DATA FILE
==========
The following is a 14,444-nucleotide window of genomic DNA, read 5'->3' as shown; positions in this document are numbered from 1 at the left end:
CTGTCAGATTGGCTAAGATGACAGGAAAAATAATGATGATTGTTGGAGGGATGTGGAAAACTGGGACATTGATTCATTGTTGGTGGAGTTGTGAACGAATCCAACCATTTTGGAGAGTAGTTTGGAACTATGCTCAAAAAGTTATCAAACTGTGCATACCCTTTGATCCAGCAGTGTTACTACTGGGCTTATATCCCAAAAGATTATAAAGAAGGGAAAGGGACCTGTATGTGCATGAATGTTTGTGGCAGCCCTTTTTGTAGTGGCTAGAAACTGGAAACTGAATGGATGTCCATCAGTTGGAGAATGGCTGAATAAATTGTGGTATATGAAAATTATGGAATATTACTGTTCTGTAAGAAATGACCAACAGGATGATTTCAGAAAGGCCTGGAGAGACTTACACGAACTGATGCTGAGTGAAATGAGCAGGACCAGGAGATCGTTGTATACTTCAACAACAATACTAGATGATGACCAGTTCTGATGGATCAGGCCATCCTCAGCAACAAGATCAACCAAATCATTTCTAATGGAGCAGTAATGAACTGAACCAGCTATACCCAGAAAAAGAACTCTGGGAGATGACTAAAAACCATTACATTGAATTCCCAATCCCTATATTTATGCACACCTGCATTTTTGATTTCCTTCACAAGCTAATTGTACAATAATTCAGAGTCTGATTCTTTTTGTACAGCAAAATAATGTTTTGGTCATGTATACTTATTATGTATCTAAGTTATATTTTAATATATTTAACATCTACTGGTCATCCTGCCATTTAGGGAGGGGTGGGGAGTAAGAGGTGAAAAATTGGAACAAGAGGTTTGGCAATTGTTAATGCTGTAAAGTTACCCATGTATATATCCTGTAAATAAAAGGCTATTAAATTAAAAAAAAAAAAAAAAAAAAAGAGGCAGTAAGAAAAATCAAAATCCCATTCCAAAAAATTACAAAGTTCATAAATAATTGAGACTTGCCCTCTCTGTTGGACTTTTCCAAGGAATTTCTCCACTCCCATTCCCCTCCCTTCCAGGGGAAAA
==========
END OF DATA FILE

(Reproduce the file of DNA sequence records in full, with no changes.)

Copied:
The following is a 14,444-nucleotide window of genomic DNA, read 5'->3' as shown; positions in this document are numbered from 1 at the left end:
CTGTCAGATTGGCTAAGATGACAGGAAAAATAATGATGATTGTTGGAGGGATGTGGAAAACTGGGACATTGATTCATTGTTGGTGGAGTTGTGAACGAATCCAACCATTTTGGAGAGTAGTTTGGAACTATGCTCAAAAAGTTATCAAACTGTGCATACCCTTTGATCCAGCAGTGTTACTACTGGGCTTATATCCCAAAAGATTATAAAGAAGGGAAAGGGACCTGTATGTGCATGAATGTTTGTGGCAGCCCTTTTTGTAGTGGCTAGAAACTGGAAACTGAATGGATGTCCATCAGTTGGAGAATGGCTGAATAAATTGTGGTATATGAAAATTATGGAATATTACTGTTCTGTAAGAAATGACCAACAGGATGATTTCAGAAAGGCCTGGAGAGACTTACACGAACTGATGCTGAGTGAAATGAGCAGGACCAGGAGATCGTTGTATACTTCAACAACAATACTAGATGATGACCAGTTCTGATGGATCAGGCCATCCTCAGCAACAAGATCAACCAAATCATTTCTAATGGAGCAGTAATGAACTGAACCAGCTATACCCAGAAAAAGAACTCTGGGAGATGACTAAAAACCATTACATTGAATTCCCAATCCCTATATTTATGCACACCTGCATTTTTGATTTCCTTCACAAGCTAATTGTACAATAATTCAGAGTCTGATTCTTTTTGTACAGCAAAATAATGTTTTGGTCATGTATACTTATTATGTATCTAAGTTATATTTTAATATATTTAACATCTACTGGTCATCCTGCCATTTAGGGAGGGGTGGGGAGTAAGAGGTGAAAAATTGGAACAAGAGGTTTGGCAATTGTTAATGCTGTAAAGTTACCCATGTATATATCCTGTAAATAAAAGGCTATTAAATTAAAAAAAAAAAAAAAAAAAAAGAGGCAGTAAGAAAAATCAAAATCCCATTCCAAAAAATTACAAAGTTCATAAATAATTGAGACTTGCCCTCTCTGTTGGACTTTTCCAAGGAATTTCTCCACTCCCATTCCCCTCCCTTCCAGGGGAAAA